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Stickler Syndrome is an inherited disorder than can affect multiple parts of your body, including your eyes, face, ears, heart, bones and joints. The cause is a gene mutation that affects the formation of a connective tissue called collagen.
Stickler syndrome is usually diagnosed in young children. If your child has this syndrome, treating the signs and symptoms can help your child manage the disorder and live a full, productive life.
A combination of the following symptoms are common in children:
Severe nearsightedness This common condition, also called myopia, is a sight disorder in which you can see near objects clearly, but objects farther away appear blurry. Children with this syndrome are often born with severe nearsightedness.
Altered facial features Children with Stickler syndrome often have a somewhat flattened facial structure with a small nose and a slight or absent nasal bridge. These altered features often become less distinctive with age.
Hearing difficulties The extent of hearing loss varies among people with this condition. The hearing loss tends to worsen over time.
Excessive joint flexibility The ability to painlessly extend the joints beyond the normal range of motion is a characteristic of people with this syndrome. As your child gets older, any extreme joint flexibility will likely lessen or disappear and your child may develop achy, swollen joints.
Other symptoms may include slender arms and legs and long fingers.
Stickler syndrome is an inherited disorder caused by a defective gene involved in the formation of a protein called collagen. Collagen is the building block of many types of connective tissues, which support your body's internal structures.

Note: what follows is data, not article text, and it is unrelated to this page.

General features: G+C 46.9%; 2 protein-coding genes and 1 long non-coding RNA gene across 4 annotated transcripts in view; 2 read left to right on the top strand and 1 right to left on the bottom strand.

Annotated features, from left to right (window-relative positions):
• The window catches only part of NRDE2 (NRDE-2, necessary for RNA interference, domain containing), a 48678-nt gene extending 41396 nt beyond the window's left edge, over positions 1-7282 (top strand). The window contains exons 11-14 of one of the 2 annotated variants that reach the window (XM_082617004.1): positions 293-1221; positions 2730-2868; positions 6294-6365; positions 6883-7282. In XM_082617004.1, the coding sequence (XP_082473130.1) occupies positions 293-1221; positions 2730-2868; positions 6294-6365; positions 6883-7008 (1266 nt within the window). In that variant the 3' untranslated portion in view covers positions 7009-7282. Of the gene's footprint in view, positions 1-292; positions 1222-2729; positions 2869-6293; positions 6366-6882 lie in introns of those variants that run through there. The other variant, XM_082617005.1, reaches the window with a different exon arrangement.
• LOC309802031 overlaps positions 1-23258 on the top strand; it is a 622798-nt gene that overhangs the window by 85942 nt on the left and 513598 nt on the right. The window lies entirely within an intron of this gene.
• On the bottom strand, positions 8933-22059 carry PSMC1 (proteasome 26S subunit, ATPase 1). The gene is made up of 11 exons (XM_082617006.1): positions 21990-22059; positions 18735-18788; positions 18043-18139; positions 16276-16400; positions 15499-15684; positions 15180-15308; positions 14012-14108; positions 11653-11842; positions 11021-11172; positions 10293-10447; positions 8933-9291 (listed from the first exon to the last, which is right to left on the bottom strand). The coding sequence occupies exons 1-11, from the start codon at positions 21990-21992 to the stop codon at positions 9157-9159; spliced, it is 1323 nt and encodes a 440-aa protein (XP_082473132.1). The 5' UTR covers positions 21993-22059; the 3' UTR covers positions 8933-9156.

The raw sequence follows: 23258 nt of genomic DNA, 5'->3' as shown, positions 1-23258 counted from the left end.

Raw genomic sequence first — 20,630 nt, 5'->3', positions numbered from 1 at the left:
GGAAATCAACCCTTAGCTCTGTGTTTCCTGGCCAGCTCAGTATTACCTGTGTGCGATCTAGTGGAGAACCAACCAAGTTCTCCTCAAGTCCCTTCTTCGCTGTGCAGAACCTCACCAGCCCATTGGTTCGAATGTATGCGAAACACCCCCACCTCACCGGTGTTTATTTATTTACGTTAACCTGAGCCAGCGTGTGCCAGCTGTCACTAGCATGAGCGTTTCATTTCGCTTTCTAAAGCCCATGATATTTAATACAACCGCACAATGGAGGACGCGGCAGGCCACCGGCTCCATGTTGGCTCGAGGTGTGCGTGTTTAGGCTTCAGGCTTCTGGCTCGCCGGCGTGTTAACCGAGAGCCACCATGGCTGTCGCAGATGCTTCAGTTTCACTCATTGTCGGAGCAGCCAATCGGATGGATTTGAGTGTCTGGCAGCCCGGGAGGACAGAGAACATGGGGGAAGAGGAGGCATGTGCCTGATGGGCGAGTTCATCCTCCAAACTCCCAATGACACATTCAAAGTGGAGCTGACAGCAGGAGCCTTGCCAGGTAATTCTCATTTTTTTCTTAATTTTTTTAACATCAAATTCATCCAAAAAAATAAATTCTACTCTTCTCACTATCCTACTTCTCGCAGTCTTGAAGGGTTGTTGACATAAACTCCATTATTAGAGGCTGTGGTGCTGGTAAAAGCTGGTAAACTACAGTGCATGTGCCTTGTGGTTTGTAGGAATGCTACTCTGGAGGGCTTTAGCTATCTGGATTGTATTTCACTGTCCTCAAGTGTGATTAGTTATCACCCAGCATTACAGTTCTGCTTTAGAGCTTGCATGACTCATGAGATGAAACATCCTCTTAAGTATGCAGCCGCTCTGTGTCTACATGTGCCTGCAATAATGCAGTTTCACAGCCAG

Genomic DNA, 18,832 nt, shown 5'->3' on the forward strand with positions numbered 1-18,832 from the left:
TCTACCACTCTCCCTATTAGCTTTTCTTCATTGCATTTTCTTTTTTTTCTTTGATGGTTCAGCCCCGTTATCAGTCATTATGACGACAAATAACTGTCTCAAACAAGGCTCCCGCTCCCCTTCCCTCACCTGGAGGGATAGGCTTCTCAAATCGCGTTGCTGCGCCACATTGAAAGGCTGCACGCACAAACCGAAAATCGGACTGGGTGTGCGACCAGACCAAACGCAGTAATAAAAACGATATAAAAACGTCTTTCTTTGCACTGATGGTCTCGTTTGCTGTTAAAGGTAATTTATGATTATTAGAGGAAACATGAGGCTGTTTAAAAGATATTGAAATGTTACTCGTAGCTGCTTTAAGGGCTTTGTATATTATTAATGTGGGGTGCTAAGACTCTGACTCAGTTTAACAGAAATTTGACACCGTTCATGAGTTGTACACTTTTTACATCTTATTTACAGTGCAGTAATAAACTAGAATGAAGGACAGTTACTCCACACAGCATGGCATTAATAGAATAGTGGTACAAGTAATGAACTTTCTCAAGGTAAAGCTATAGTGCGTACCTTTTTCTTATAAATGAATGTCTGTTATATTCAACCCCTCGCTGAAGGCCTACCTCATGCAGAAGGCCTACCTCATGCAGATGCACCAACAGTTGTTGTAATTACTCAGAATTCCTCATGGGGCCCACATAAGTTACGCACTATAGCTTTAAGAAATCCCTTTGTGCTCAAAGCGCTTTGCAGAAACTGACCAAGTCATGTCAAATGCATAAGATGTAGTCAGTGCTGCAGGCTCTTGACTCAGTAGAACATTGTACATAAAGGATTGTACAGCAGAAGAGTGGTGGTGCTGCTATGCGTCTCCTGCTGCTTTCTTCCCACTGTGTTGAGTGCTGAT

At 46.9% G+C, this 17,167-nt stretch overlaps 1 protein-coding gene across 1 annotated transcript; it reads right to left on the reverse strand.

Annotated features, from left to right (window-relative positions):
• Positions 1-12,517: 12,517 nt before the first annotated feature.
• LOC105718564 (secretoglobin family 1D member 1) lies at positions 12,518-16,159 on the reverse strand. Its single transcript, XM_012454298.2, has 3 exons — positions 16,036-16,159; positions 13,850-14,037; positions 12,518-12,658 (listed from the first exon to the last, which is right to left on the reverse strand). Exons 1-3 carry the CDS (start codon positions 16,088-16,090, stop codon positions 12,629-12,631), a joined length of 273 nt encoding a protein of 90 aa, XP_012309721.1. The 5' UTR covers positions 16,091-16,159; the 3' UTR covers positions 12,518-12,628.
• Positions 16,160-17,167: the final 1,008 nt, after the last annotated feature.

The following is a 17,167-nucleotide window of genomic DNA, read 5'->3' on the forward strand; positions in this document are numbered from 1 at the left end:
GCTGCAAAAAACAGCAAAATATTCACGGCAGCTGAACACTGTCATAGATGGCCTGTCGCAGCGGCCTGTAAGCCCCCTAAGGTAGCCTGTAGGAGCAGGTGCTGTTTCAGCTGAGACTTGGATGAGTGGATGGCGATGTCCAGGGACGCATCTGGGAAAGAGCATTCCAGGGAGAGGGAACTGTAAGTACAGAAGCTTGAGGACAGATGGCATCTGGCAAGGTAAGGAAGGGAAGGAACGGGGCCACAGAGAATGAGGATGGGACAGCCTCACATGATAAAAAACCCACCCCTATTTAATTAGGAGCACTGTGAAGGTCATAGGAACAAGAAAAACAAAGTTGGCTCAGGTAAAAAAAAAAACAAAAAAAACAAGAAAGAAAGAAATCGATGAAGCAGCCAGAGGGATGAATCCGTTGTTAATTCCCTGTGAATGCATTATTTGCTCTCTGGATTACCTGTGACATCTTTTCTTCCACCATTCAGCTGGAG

Genes are segments of DNA that "code" for all of your characteristics — including traits you can see, such as eye color, and traits you can't see but that can affect your health, such as the propensity to develop high cholesterol. You receive your genes, which occur in pairs, from your parents. One half of each pair is inherited from your mother, the other half is from your father. Some gene pairs can be made up of one dominant gene and one recessive gene. In these instances, the effect of a dominant gene "masks" the effect of a recessive gene. This pattern of inheritance is called autosomal dominant inheritance. If a dominant gene is mutated disease may result.
If you have this syndrome and your partner does not, the chances that you'll pass the condition on to any of your children is 50 percent. The severity of the symptoms can vary among family members.
Rarely, people may develop this syndrome without inheriting a mutant gene. In these cases, Stickler syndrome results from a random mutation in one of your genes. It's not certain why random gene mutations occur.
Treatment for Stickler syndrome focuses on addressing the signs and symptoms of the disorder. There's no cure for Stickler syndrome.
Surgery Babies born with a hole in the roof in their mouths undergo surgery to repair the defect, usually nine months to a year after birth. During this procedure, tissue from the roof of the mouth may be stretched to cover the cleft palate. This surgery helps relieve problems feeding or breathing.
Corrective lenses Corrective lenses are important for treating the severe nearsightedness associated with this syndrome. Some people notice better corrected vision with contact lenses than with glasses.
Hearing aids If your child has problems hearing, you may find that your child's quality of life is improved by wearing a hearing aid.
Anti-inflammatory medications Medications such as ibuprofen (Advil, Motrin, others), naproxen (Aleve, Naprosyn, others) and aspirin relieve joint swelling, stiffness and pain. Taking these medications before or after physical activity may help your child move more comfortably.
In addition to treating any signs and symptoms, your child will likely continue seeing doctors regularly for eye exams and hearing assessments to monitor whether his or her vision and hearing change over time.